## Monday, 13 July 2020

### (practical-python->racket exercises 1.9 1.10 1.11)

The next step in the mortgage exercise is to "parameterise" the start month, end month and additional payment amount. It was fairly trivial to update the "practical" version to do so. The code is at ex_1_9_extra_payment_calculator_2.rkt.

To make the changes to the "HTDP" versions, I extended the main data structure to include the new data items. I had to be careful to adjust the number of payments before calculating the payment for a month. The code is at ex_1_9_extra_payment_calculator.rkt.

The penultimate step in the mortgage exercise is to display a table showing the total paid and outstanding balance for each month of the loan. For me, the sensible way to do this was to update the mortgage data, display the values and then call the pay function recursively with the updated mortgage. It sounded easy but I wasn't certain how to go about using a "local" variable in a function.  In the two parts of HTDP that I studied there was little discussion of the scope of bindings, though the local function was introduced. I had read somewhere that lexical scoping applied in Racket. So I tried out this simple code:

> (define a 1)
> (define (f) (define a 2) (displayln a))
> (displayln a)
1
> (f)
2
> (displayln a)

It turned out that it's easy to define a local binding in Racket. The code is at ex_1_10_making_a_table.rkt

However, I'm now puzzled as to why HTDP introduced the local function and didn't mention that defining a binding inside a function would result in it being local to the function.

Adding the code to display the table was very straightforward in the "practical" - ex_1_10_making_a table_2.rkt

The final step in the mortgage exercise is to eliminate the overpayment in the final month. This required the separation of the interest calculation and payment when working out the new mortgage balance each month. Then the monthly payment could be calculated as the minimum of the normal payment amount and the outstanding balance. This was straight forward in the "practical" version with an additional when expression.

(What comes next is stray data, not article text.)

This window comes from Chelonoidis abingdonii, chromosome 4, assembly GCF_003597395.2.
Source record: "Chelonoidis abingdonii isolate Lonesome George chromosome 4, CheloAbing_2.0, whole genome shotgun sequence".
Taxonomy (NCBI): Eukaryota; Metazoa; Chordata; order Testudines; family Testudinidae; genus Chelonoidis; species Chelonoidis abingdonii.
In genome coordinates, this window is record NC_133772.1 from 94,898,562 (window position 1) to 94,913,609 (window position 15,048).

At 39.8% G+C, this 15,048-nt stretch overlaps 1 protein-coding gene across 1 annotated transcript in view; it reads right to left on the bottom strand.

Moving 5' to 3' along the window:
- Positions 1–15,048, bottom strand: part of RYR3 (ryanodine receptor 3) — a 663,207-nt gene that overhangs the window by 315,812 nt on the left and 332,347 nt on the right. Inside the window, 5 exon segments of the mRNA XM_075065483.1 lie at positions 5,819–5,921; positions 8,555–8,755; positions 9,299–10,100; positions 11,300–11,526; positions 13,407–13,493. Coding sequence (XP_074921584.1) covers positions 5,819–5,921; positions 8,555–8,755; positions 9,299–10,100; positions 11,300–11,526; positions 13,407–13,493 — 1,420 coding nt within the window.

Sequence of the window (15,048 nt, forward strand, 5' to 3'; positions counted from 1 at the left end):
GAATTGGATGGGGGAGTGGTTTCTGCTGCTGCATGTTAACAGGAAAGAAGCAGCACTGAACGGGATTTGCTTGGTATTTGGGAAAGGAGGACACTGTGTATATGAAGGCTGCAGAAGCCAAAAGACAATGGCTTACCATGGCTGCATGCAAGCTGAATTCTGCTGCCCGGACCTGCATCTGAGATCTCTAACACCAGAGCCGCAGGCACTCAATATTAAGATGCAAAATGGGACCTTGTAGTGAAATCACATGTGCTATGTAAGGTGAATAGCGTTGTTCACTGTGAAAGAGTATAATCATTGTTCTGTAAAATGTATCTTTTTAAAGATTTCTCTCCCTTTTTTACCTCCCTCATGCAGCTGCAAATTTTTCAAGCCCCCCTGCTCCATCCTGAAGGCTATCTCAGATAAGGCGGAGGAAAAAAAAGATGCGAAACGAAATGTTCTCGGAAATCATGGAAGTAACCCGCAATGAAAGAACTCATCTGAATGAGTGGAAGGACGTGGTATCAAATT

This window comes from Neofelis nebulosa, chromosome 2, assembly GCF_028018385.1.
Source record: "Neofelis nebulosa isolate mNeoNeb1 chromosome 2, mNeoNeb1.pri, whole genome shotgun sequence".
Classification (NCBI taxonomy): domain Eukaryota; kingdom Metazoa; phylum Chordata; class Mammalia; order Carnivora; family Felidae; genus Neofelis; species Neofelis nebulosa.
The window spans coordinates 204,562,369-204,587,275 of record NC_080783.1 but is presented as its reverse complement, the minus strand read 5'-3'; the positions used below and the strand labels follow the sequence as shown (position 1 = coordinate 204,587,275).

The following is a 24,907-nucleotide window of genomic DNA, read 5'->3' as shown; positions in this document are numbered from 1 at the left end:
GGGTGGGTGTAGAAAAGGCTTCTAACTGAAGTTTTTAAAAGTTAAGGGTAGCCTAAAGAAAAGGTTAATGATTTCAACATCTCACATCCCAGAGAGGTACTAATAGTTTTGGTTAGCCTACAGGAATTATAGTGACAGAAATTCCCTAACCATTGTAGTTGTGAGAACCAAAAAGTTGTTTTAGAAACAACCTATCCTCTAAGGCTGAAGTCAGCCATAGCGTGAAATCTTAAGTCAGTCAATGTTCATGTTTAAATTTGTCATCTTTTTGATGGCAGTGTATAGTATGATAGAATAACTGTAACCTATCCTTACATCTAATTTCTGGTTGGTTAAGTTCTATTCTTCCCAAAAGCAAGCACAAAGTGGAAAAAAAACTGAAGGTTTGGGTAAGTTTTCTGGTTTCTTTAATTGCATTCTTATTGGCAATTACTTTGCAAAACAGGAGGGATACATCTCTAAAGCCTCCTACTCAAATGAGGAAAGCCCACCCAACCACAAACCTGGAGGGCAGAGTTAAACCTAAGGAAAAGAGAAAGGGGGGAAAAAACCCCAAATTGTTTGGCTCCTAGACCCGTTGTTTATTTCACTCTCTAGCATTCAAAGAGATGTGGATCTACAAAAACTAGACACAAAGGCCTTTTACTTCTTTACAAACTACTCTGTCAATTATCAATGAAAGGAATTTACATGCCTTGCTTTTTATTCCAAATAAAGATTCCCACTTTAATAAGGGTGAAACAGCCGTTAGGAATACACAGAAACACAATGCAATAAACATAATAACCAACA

The "HTDP" version required a couple of additional local bindings to get this done. (ex_1_11_mortgage.rkt).

To complete the introductory section on Numbers, lets compare the "practical" Python and Racket solutions. (This is my Python solution not that supplied by David Beazley).

Python:
# mortgage.py
#
# Exercise 1.11

principal = 500000.0
rate = 0.05
payment = 2684.11
total_paid = 0.0
number_payments = 0
extra_payment_start_month = 61
extra_payment_end_month = 108
extra_payment = 1000

while principal > 0:
principal = principal * (1+rate/12)
payment = min(payment, principal)
principal = principal - payment
number_payments += 1
total_paid += payment
if  number_payments >= extra_payment_start_month and \
number_payments <= extra_payment_end_month:
total_paid += extra_payment
principal -= extra_payment
print(number_payments,
round(total_paid, ndigits=2),
round(principal, ndigits=2))

print('Total paid', round(total_paid, ndigits=2), end=' ')
print('in', number_payments, 'months')

Racket:
#lang racket

(define principal 500000.0)
(define rate 0.05)
(define payment 2684.11)
(define total-paid 0.0)
(define number-months 0)
(define extra-payment-start-month 61)
(define extra-payment-end-month 108)
(define extra-payment 1000)

(define (pay)
(cond
[(<= principal 0) total-paid]
(set! principal (* principal (+ 1 (/ rate 12))))
(set! payment (min payment principal))
(set! principal (- principal payment))
(set! total-paid (+ total-paid payment))
(when (and (>= number-months extra-payment-start-month)
(<= number-months extra-payment-end-month))
(set! total-paid (+ total-paid extra-payment))
(set! principal (- principal extra-payment)))
(display number-months)
(display " ")
(display total-paid)
(display " ")
(displayln principal)
(pay)]))

(display "Total paid ")
(display (pay))
(display " in ")
(display number-months)

(displayln " months.")

The biggest conceptual difference to me is the need to employ a recursive function in Racket to repeat the calculation. The other noticeable difference at this stage is that the most people would consider the Python to be easier to read. (Though the need to use a continuation mark suggests frustration ahead for the unaware.)

Next up 1.4 Strings.